Your students know who Malala Yousufzai is. Now introduce them to UNICEF's Meena, her brother Raju and parrot Mithoo through the presentation and animated videos.

This article argues that although Indian women join the school teaching profession in significant numbers, they tend to be concentrated in primary school teaching and rarely rise to positions of authority and leadership. Creating greater equity in the school teaching profession will not only have positive consequences for women teachers but also for the way young children are socialized into adult roles.

The article on gender rights outlines the following key points:

1. Gender in early childhood
2. Child sex ratio or the right to be born female
3. Low birth weight due to maternal under nutrition
4. Exclusive breastfeeding as the child’s right to mother’s milk and the woman’s right to breastfeed
day care for young children when the mother is at work
5. Rights of alternate caregivers to reward and recognition

Nirmala V G writes about creating an enabling environment for girls in schools.

A mother, sensitive to and aware of the happenings in the society today, writes this letter on facebook addressing her children. Important and relevant to all children, especially teenagers, this letter can also be used by teachers to discuss the various points raised, in the classroom. Please note that while dealing with the issues the letter raises and the questions the children may have, a great deal of honesty and sensitivity is needed.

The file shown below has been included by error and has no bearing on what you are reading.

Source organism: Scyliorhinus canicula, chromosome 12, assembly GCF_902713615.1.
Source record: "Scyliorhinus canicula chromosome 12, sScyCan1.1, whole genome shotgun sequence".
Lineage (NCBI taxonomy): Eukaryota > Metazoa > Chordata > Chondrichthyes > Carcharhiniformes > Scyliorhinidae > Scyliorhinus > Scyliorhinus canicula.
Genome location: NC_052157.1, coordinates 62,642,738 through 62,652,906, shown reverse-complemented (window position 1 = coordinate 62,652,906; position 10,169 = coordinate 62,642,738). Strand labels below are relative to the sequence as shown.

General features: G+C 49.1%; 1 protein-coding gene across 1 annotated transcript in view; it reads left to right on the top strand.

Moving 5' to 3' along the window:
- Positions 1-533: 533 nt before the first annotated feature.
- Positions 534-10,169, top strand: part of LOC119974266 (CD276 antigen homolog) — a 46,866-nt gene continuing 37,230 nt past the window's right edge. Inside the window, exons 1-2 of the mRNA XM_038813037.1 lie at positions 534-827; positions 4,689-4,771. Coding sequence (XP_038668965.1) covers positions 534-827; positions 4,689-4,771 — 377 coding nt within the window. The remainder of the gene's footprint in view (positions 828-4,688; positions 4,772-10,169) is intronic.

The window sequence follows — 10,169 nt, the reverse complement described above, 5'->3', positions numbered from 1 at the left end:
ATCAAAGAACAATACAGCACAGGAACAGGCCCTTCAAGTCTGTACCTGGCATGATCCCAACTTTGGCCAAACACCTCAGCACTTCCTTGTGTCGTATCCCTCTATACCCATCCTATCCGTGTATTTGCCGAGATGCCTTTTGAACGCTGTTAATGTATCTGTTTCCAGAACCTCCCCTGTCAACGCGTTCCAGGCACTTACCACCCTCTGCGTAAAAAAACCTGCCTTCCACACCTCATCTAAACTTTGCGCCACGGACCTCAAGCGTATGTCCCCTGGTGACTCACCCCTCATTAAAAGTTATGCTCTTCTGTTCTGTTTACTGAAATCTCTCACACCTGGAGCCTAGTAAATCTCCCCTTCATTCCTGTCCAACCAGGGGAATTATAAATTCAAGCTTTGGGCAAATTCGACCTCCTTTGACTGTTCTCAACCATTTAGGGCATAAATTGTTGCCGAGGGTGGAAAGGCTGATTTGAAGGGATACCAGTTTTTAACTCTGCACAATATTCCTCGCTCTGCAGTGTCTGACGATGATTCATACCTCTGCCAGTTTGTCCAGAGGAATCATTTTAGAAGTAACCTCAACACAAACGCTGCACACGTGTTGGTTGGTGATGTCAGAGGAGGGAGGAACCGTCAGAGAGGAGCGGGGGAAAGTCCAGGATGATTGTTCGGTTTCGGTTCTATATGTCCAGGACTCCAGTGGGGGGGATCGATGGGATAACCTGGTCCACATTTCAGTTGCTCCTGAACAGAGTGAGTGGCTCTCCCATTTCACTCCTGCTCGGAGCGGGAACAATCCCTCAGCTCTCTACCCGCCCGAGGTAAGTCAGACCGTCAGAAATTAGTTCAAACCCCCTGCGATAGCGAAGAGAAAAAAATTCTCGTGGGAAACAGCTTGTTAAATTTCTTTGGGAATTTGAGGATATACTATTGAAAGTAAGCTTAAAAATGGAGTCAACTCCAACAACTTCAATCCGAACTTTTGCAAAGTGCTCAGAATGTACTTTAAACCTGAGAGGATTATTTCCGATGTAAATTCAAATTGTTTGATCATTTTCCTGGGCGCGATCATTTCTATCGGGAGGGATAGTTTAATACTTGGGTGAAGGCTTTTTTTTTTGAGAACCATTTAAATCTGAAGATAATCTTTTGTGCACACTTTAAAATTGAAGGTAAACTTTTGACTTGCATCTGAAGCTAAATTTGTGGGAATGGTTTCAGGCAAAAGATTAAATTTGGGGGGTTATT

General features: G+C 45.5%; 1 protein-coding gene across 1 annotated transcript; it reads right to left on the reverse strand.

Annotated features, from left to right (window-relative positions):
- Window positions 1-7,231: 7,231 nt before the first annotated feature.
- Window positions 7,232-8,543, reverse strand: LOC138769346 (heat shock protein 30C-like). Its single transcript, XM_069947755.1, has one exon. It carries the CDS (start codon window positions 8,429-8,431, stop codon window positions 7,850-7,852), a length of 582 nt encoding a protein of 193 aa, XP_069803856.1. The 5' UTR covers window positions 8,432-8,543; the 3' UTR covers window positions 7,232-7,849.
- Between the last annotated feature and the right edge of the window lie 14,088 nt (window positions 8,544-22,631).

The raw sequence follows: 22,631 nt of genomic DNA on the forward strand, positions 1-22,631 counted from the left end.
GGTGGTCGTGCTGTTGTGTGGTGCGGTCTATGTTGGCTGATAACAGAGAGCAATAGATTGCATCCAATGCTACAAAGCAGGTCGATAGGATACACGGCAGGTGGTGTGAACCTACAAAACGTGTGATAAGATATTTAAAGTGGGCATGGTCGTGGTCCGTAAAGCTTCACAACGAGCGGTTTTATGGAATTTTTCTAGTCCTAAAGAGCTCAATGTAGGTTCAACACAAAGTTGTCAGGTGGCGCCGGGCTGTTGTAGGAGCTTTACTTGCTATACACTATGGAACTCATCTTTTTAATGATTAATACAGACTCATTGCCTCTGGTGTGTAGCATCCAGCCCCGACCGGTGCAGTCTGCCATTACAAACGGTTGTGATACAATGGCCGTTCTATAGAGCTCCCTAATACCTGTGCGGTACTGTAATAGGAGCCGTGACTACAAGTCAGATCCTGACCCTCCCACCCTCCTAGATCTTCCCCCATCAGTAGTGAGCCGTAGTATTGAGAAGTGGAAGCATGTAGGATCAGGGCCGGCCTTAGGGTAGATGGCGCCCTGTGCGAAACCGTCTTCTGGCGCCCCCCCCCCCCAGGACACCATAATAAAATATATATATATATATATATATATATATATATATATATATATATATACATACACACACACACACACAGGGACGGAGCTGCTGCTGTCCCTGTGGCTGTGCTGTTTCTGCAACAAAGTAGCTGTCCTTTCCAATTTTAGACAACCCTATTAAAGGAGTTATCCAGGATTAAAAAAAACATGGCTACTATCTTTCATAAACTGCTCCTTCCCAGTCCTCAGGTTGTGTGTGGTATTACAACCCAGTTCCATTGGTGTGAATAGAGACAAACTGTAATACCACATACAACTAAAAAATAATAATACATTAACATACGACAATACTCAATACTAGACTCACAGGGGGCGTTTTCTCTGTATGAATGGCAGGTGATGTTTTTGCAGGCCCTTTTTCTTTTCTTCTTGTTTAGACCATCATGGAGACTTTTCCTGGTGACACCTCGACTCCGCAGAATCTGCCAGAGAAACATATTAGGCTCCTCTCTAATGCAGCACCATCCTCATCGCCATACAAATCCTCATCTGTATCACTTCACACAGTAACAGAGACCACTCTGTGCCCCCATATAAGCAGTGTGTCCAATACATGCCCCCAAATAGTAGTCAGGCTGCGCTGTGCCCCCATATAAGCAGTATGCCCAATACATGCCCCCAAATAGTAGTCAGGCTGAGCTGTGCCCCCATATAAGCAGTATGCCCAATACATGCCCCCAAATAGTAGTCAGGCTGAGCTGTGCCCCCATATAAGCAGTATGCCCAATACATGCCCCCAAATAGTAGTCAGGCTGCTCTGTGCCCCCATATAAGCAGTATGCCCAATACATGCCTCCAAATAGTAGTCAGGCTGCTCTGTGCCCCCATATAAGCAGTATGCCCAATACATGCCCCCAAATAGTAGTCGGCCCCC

We are grateful to writer Beji Jaison for giving us the permission to publish her letter on Teachers of India. 

The family is the child’s first introduction to the society he or she is a part of. Through the topic a child is able to connect with and learn from his immediate environment at home by identifying the members that constitute the family and the various roles they play.

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